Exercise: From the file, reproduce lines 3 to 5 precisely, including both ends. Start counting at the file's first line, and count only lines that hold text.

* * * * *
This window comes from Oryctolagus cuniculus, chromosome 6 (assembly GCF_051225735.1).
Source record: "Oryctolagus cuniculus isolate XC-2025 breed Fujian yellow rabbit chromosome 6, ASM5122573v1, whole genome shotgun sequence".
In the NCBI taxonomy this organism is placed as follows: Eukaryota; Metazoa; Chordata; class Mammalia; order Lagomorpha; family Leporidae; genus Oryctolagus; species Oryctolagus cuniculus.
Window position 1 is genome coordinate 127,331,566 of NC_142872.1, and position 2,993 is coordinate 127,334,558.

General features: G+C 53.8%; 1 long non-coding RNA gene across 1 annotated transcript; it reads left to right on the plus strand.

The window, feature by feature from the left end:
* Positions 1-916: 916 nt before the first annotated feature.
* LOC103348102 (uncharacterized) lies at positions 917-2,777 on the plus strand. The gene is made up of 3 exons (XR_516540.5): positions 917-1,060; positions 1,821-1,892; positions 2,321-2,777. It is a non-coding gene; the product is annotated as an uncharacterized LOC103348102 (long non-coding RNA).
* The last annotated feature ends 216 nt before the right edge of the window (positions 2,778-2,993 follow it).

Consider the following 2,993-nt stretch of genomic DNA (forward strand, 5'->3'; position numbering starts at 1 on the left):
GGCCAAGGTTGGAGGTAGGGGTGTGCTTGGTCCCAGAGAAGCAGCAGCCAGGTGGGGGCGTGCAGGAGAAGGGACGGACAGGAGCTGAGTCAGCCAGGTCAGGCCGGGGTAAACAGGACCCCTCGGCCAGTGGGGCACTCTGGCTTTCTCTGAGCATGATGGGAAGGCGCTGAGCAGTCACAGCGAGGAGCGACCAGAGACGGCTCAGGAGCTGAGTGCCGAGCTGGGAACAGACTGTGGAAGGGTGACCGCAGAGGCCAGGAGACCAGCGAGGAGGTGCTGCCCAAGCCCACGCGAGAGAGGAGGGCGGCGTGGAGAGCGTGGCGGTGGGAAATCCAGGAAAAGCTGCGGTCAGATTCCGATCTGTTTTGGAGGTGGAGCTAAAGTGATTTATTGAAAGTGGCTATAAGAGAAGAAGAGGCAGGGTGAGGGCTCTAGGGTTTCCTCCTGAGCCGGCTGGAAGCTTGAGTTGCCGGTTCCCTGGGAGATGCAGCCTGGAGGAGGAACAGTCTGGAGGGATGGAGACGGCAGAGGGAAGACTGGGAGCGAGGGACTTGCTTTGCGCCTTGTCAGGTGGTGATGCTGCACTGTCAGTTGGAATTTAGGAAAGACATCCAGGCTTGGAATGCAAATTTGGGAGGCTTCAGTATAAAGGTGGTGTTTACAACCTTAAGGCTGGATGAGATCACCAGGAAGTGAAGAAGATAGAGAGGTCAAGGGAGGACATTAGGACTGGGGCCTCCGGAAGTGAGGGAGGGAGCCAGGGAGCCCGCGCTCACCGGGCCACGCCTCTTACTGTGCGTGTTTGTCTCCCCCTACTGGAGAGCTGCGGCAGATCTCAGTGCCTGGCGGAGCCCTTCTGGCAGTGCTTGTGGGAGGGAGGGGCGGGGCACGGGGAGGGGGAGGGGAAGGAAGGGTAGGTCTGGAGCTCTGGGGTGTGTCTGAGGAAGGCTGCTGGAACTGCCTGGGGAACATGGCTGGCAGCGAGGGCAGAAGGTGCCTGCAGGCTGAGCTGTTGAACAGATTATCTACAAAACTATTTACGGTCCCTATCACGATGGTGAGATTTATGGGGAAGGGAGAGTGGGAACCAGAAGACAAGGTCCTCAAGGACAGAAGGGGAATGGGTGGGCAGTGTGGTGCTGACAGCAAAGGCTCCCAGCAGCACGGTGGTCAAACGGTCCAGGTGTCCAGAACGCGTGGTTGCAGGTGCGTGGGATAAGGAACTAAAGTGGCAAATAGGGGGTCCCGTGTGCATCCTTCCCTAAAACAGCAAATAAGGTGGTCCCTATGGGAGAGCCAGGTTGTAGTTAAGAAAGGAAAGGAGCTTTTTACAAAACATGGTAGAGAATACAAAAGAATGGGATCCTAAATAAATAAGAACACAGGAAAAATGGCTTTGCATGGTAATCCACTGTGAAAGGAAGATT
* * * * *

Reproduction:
In the NCBI taxonomy this organism is placed as follows: Eukaryota; Metazoa; Chordata; class Mammalia; order Lagomorpha; family Leporidae; genus Oryctolagus; species Oryctolagus cuniculus.
Window position 1 is genome coordinate 127,331,566 of NC_142872.1, and position 2,993 is coordinate 127,334,558.

General features: G+C 53.8%; 1 long non-coding RNA gene across 1 annotated transcript; it reads left to right on the plus strand.